Faculty of Medical and Health Sciences

LiLACS NZ - our stories

Molly Wright, Opotiki


Long-time Opotiki resident and LiLACS participant, Molly Wright, started playing netball when she was 10 years old- and continued to enjoy playing until her last game at the age of 61, in a Golden Oldies match in Fiji. Molly played at all levels up to national level. She also started umpiring when she was 20, and went on to umpire games all over NZ- training umpires and examining them. As well, Molly was busy coaching netball- and generally encouraging girls to enjoy the game. She was still going to NZ Netball Council, Regional Association and local meetings until just 2 years ago. Although she has been honoured many times for her contribution to netball- by a diploma from the Olympic Committee, by being named sports administrator of the year in 2009 by the Bay of Plenty Regional association, by being named sportsman of the year by Eastern Bay of Plenty Netball in 1991, and being given life membership of many local and provincial netball associations- she was still surprised when the Opotiki District Council approached her a few months ago, wanting to name the new Opotiki sports pavilion after her. She said she felt really honoured and said she had never expected to have a building named after her!


Academic and community relationships from the GSA conference 2013, New Orleans …

L-R: Felicitas, David, Betthina, Sarah, Justino, Yuri, Karin, Mamita. Sitting: Tina, Celeste

On Sat 23 November Te RōpūKaitiaki o ngā tikanga Māori and Dr Mere Kēpa presented in the 2013 GSA SYMPOSIUM: Optimal Aging and Evidence-based Research in Indigenous Populations held in the Sheraton Hotel, New Orleans. The symposium was directed by Dr Sela Panapasa, Institute of Social Research, University of Michigan, USA. In the audience sat Dr Sarah Llanque, College of Nursing, University of Utah; she has shared with LiLACS NZ a photograph of her extended family accompanied by a brief introduction to them.

Sarah’s family lives in the Altiplano of Peru near Lake Titicaca where they are engaged in subsistence farming. Since there is poor access to the Altiplano, the indigenous peoples are still users of their Native language rather than the coloniser’s language, Spanish.  Nevertheless, the youth are slowly leaving the countryside for the large cities for education, money and, to find ‘opportunities’! In Peru, most of the indigenous peoples are employed in menial positions and are underrepresented in health care, government, and education. Change is slow, however, in Peru has had two Native American President’s in Offce and in neighbouring, Bolivia the people elected a Native American to rule the nation.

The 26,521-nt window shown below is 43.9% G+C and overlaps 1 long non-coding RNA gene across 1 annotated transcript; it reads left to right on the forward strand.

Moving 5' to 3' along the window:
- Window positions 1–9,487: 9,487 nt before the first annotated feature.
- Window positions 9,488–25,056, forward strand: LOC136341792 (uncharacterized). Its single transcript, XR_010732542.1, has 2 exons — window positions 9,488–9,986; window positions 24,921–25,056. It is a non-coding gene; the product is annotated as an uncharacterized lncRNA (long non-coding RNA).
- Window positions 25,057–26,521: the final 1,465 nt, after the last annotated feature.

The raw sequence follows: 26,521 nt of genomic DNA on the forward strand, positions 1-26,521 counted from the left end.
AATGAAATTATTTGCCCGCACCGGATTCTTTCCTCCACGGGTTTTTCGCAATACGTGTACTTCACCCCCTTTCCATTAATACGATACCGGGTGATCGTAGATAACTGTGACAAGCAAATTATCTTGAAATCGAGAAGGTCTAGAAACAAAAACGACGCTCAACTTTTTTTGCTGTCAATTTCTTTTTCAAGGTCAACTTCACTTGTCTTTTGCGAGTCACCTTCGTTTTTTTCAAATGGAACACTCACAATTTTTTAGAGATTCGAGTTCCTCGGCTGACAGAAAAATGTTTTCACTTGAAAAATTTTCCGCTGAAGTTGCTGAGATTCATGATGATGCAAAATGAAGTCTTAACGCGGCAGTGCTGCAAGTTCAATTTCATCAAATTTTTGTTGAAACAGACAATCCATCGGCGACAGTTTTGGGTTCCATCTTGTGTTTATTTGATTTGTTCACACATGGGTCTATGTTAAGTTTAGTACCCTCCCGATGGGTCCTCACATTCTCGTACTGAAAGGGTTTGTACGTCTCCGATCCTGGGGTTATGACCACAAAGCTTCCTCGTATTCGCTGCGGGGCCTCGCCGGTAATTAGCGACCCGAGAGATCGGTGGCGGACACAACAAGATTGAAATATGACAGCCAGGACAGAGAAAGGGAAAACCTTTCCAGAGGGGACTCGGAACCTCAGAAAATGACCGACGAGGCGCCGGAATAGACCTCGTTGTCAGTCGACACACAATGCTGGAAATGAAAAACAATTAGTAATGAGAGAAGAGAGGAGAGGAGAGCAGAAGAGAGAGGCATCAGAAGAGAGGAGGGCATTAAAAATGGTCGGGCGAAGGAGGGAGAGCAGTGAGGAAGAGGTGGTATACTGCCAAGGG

In the family photo taken in Peru the members are left to right: Felicitas, David, Betthina, Sarah, Justino, Yuri, Karin, Mamita. Sitting: Tina, Celeste


In the single photograph is Sarah’s grandmother, Maymaku Chana. She died at the age 100 years; in this photograph, Maymaku Chana is 96 years old. Maymaku Chana never ate fast foods; fast food outlets are unavailable to  many Native Americans in Peru. When Sarah was younger she attempted to teach Maymaku Chana to read and write, however, her grandmother, “ended up crying because it brought back painful memories of how my father went to schoo and the dehumanisation he suffered when he was trying to learn Spanish while at the same time math and other subjects.   Additionally, she came to realise that learning is difficult when faced with obstacles such as institutional racism, being bullied and put down in school, and not having the economic means to succeed in school.  I stopped teaching Maymaku Chana how to read because I figured at her age, she was 85 at the time, I should be learning from her. I still have much to learn about my native culture. … I am getting to understand and be one with my culture”.

Jakisinkama (good bye) 

Contact details

Sarah Llanque, Ph.D., R.N.
Postdoctoral Fellow
Cancer/Aging Care Research
University of Utah
College of Nursing
Email: Sarah.Llanque@nurs.utah.edu / llanqs@gmail.com